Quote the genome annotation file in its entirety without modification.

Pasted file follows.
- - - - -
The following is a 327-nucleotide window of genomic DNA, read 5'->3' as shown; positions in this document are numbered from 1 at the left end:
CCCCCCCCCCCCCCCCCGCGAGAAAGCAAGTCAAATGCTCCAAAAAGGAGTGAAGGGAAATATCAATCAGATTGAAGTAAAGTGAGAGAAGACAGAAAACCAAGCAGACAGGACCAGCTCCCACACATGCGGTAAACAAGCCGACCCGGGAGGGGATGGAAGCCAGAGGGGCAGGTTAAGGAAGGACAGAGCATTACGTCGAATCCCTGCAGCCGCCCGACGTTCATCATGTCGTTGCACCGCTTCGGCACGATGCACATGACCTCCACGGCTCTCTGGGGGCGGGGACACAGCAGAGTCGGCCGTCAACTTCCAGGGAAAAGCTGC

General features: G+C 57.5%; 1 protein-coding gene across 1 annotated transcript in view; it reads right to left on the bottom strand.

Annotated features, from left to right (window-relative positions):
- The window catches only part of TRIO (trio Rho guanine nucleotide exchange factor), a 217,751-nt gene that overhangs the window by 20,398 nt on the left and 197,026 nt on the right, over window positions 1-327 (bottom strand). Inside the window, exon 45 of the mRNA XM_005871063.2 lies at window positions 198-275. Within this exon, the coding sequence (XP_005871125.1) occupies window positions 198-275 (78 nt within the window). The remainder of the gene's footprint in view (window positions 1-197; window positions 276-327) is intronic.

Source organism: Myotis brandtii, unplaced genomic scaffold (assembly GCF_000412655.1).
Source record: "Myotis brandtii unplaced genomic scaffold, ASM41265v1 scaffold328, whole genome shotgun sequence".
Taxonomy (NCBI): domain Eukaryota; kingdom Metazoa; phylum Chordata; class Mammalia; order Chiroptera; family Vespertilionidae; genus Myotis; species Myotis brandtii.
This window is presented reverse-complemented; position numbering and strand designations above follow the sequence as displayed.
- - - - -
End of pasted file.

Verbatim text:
The following is a 327-nucleotide window of genomic DNA, read 5'->3' as shown; positions in this document are numbered from 1 at the left end:
CCCCCCCCCCCCCCCCCGCGAGAAAGCAAGTCAAATGCTCCAAAAAGGAGTGAAGGGAAATATCAATCAGATTGAAGTAAAGTGAGAGAAGACAGAAAACCAAGCAGACAGGACCAGCTCCCACACATGCGGTAAACAAGCCGACCCGGGAGGGGATGGAAGCCAGAGGGGCAGGTTAAGGAAGGACAGAGCATTACGTCGAATCCCTGCAGCCGCCCGACGTTCATCATGTCGTTGCACCGCTTCGGCACGATGCACATGACCTCCACGGCTCTCTGGGGGCGGGGACACAGCAGAGTCGGCCGTCAACTTCCAGGGAAAAGCTGC

General features: G+C 57.5%; 1 protein-coding gene across 1 annotated transcript in view; it reads right to left on the bottom strand.

Annotated features, from left to right (window-relative positions):
- The window catches only part of TRIO (trio Rho guanine nucleotide exchange factor), a 217,751-nt gene that overhangs the window by 20,398 nt on the left and 197,026 nt on the right, over window positions 1-327 (bottom strand). Inside the window, exon 45 of the mRNA XM_005871063.2 lies at window positions 198-275. Within this exon, the coding sequence (XP_005871125.1) occupies window positions 198-275 (78 nt within the window). The remainder of the gene's footprint in view (window positions 1-197; window positions 276-327) is intronic.

Source organism: Myotis brandtii, unplaced genomic scaffold (assembly GCF_000412655.1).
Source record: "Myotis brandtii unplaced genomic scaffold, ASM41265v1 scaffold328, whole genome shotgun sequence".
Taxonomy (NCBI): domain Eukaryota; kingdom Metazoa; phylum Chordata; class Mammalia; order Chiroptera; family Vespertilionidae; genus Myotis; species Myotis brandtii.
This window is presented reverse-complemented; position numbering and strand designations above follow the sequence as displayed.